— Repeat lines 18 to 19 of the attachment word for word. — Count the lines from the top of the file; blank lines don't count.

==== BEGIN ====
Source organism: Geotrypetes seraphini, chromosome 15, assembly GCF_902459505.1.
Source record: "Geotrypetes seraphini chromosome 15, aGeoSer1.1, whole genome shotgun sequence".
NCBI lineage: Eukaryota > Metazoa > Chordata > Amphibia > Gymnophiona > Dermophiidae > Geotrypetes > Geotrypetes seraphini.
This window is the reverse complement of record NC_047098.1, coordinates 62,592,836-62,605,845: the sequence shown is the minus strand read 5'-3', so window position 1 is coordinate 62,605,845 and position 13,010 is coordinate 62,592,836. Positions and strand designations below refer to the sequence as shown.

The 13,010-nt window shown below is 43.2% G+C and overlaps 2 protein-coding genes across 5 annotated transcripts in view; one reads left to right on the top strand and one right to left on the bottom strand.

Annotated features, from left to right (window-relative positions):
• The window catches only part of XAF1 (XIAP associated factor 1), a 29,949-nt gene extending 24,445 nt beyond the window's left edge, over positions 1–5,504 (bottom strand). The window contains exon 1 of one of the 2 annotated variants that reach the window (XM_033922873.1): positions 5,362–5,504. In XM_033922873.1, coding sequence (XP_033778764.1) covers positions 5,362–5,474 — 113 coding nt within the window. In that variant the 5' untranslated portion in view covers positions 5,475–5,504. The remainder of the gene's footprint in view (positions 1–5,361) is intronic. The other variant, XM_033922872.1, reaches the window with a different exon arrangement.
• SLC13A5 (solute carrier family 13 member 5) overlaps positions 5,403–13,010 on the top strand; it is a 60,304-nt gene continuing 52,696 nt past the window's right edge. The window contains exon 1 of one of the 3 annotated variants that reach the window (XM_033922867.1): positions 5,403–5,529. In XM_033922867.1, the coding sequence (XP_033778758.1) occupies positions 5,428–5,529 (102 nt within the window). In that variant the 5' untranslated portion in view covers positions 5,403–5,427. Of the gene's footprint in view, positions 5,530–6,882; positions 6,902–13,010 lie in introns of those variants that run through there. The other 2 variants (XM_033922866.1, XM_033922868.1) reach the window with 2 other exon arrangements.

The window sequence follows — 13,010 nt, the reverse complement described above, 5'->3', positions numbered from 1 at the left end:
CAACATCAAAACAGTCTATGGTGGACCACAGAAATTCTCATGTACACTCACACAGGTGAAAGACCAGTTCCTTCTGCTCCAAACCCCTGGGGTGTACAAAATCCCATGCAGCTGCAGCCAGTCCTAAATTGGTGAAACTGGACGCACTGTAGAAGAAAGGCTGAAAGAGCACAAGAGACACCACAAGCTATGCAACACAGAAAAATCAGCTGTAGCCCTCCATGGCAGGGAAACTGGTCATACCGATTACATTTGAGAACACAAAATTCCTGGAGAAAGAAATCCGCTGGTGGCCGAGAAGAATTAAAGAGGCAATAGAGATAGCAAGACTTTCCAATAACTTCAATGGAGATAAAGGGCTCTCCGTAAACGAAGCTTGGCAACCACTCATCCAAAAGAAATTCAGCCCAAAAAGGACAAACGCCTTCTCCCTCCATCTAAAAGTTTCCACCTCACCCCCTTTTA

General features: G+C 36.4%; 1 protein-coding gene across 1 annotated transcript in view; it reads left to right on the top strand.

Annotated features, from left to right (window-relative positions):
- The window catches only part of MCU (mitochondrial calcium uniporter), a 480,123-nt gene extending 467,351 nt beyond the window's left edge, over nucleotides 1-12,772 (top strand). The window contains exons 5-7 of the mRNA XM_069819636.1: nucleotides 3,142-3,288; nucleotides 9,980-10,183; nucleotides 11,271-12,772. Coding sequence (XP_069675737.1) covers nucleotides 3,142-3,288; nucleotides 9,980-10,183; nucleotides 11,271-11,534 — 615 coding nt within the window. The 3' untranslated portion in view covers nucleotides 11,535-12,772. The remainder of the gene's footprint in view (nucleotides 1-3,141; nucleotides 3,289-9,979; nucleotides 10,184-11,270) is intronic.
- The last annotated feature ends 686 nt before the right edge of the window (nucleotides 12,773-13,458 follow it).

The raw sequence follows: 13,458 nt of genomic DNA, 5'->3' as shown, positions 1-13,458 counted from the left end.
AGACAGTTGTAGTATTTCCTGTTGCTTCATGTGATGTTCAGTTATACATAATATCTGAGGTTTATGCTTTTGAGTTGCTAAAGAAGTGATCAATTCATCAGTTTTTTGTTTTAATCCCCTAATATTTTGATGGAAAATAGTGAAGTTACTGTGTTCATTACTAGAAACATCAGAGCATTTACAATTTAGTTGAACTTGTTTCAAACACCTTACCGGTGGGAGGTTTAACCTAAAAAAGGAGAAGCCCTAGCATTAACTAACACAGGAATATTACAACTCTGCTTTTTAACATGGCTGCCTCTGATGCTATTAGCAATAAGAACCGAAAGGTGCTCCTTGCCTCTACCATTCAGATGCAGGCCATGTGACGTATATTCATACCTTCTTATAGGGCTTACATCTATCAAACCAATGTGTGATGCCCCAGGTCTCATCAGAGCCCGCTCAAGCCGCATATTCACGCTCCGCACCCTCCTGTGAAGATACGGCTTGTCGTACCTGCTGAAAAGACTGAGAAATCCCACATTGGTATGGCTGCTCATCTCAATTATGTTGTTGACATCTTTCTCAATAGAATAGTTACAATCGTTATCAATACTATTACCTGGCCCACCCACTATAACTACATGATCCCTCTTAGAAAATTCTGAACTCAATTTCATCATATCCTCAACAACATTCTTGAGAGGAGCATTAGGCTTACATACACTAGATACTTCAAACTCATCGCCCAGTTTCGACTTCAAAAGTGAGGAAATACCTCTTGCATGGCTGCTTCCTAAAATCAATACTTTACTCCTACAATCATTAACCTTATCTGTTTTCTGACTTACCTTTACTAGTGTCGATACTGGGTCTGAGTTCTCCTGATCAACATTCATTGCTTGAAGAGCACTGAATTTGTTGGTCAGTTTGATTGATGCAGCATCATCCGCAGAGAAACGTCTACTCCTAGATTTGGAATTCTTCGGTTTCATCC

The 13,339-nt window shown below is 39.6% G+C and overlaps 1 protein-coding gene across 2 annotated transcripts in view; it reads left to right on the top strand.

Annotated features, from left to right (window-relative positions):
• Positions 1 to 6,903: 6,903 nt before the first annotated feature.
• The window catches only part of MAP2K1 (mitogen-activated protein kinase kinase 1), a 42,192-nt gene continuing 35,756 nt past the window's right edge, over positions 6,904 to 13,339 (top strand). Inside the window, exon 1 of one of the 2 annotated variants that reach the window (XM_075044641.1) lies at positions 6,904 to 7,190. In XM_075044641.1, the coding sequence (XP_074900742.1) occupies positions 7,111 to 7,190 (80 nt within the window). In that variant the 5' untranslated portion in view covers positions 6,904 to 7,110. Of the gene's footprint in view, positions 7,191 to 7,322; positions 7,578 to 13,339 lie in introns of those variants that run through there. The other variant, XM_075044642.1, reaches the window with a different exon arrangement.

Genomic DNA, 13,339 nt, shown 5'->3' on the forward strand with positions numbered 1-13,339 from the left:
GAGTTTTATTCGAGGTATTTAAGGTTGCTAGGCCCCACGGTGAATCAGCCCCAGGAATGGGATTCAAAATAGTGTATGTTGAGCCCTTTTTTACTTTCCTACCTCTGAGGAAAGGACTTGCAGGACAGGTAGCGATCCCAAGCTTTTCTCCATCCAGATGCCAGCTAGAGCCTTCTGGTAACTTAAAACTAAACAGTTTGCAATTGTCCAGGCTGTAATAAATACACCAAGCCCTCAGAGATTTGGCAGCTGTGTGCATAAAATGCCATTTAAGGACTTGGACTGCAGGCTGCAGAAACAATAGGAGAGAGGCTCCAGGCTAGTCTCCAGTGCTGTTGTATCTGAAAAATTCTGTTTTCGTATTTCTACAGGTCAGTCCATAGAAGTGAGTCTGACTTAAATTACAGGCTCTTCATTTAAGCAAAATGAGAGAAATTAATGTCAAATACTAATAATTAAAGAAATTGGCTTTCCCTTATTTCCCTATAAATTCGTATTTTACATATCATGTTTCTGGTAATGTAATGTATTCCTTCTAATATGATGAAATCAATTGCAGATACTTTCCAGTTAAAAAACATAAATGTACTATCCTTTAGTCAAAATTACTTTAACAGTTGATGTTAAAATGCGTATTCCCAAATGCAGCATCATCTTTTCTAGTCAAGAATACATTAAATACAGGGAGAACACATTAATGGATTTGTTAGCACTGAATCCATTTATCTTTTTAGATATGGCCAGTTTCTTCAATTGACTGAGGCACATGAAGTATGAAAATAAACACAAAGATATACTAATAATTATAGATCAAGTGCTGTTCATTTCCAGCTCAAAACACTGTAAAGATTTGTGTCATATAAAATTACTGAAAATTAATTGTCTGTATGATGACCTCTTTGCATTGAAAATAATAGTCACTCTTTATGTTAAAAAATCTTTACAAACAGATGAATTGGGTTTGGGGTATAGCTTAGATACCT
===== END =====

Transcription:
Annotated features, from left to right (window-relative positions):
• Positions 1 to 6,903: 6,903 nt before the first annotated feature.